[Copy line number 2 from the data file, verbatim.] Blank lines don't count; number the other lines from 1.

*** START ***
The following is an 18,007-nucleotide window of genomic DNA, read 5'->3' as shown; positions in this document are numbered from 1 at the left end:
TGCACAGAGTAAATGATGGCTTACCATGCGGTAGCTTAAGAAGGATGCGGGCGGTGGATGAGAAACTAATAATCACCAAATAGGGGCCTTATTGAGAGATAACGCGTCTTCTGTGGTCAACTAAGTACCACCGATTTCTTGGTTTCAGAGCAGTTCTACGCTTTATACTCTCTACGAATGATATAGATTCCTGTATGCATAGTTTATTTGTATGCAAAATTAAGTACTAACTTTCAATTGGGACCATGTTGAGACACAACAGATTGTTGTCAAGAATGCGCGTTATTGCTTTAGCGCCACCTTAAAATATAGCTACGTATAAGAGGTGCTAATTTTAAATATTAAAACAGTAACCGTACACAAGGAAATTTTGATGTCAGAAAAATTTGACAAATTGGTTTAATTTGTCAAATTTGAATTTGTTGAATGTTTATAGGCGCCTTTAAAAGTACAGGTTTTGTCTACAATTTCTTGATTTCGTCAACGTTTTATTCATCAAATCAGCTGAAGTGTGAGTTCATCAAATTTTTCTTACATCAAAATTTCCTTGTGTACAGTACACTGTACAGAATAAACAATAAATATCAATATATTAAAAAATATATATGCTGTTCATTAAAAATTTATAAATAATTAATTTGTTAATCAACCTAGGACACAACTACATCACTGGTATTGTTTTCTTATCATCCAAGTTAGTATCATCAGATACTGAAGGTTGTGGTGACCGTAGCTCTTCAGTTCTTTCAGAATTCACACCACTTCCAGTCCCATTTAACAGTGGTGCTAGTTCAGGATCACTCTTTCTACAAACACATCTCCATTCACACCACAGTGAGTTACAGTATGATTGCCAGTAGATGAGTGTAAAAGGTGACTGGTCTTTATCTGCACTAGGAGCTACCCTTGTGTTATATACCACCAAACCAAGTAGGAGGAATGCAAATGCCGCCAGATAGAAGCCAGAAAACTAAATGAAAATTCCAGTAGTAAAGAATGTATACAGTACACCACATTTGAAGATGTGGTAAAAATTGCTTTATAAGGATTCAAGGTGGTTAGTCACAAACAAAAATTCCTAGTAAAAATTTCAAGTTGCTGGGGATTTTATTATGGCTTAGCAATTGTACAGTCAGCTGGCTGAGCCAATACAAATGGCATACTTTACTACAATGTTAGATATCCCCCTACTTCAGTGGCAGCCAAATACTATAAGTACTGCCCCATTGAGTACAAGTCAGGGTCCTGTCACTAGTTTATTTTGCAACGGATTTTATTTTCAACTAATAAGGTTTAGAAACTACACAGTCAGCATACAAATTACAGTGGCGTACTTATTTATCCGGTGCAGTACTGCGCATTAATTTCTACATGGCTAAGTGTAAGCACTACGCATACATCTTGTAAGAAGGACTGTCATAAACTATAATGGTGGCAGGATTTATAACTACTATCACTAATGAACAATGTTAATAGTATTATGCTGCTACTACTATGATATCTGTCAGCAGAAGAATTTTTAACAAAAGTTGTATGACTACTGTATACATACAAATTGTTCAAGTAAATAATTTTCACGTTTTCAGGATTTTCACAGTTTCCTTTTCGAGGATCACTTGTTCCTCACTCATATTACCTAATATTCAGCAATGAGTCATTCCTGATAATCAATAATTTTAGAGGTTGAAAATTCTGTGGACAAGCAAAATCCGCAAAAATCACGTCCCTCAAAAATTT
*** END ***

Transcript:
TGCACAGAGTAAATGATGGCTTACCATGCGGTAGCTTAAGAAGGATGCGGGCGGTGGATGAGAAACTAATAATCACCAAATAGGGGCCTTATTGAGAGATAACGCGTCTTCTGTGGTCAACTAAGTACCACCGATTTCTTGGTTTCAGAGCAGTTCTACGCTTTATACTCTCTACGAATGATATAGATTCCTGTATGCATAGTTTATTTGTATGCAAAATTAAGTACTAACTTTCAATTGGGACCATGTTGAGACACAACAGATTGTTGTCAAGAATGCGCGTTATTGCTTTAGCGCCACCTTAAAATATAGCTACGTATAAGAGGTGCTAATTTTAAATATTAAAACAGTAACCGTACACAAGGAAATTTTGATGTCAGAAAAATTTGACAAATTGGTTTAATTTGTCAAATTTGAATTTGTTGAATGTTTATAGGCGCCTTTAAAAGTACAGGTTTTGTCTACAATTTCTTGATTTCGTCAACGTTTTATTCATCAAATCAGCTGAAGTGTGAGTTCATCAAATTTTTCTTACATCAAAATTTCCTTGTGTACAGTACACTGTACAGAATAAACAATAAATATCAATATATTAAAAAATATATATGCTGTTCATTAAAAATTTATAAATAATTAATTTGTTAATCAACCTAGGACACAACTACATCACTGGTATTGTTTTCTTATCATCCAAGTTAGTATCATCAGATACTGAAGGTTGTGGTGACCGTAGCTCTTCAGTTCTTTCAGAATTCACACCACTTCCAGTCCCATTTAACAGTGGTGCTAGTTCAGGATCACTCTTTCTACAAACACATCTCCATTCACACCACAGTGAGTTACAGTATGATTGCCAGTAGATGAGTGTAAAAGGTGACTGGTCTTTATCTGCACTAGGAGCTACCCTTGTGTTATATACCACCAAACCAAGTAGGAGGAATGCAAATGCCGCCAGATAGAAGCCAGAAAACTAAATGAAAATTCCAGTAGTAAAGAATGTATACAGTACACCACATTTGAAGATGTGGTAAAAATTGCTTTATAAGGATTCAAGGTGGTTAGTCACAAACAAAAATTCCTAGTAAAAATTTCAAGTTGCTGGGGATTTTATTATGGCTTAGCAATTGTACAGTCAGCTGGCTGAGCCAATACAAATGGCATACTTTACTACAATGTTAGATATCCCCCTACTTCAGTGGCAGCCAAATACTATAAGTACTGCCCCATTGAGTACAAGTCAGGGTCCTGTCACTAGTTTATTTTGCAACGGATTTTATTTTCAACTAATAAGGTTTAGAAACTACACAGTCAGCATACAAATTACAGTGGCGTACTTATTTATCCGGTGCAGTACTGCGCATTAATTTCTACATGGCTAAGTGTAAGCACTACGCATACATCTTGTAAGAAGGACTGTCATAAACTATAATGGTGGCAGGATTTATAACTACTATCACTAATGAACAATGTTAATAGTATTATGCTGCTACTACTATGATATCTGTCAGCAGAAGAATTTTTAACAAAAGTTGTATGACTACTGTATACATACAAATTGTTCAAGTAAATAATTTTCACGTTTTCAGGATTTTCACAGTTTCCTTTTCGAGGATCACTTGTTCCTCACTCATATTACCTAATATTCAGCAATGAGTCATTCCTGATAATCAATAATTTTAGAGGTTGAAAATTCTGTGGACAAGCAAAATCCGCAAAAATCACGTCCCTCAAAAATTT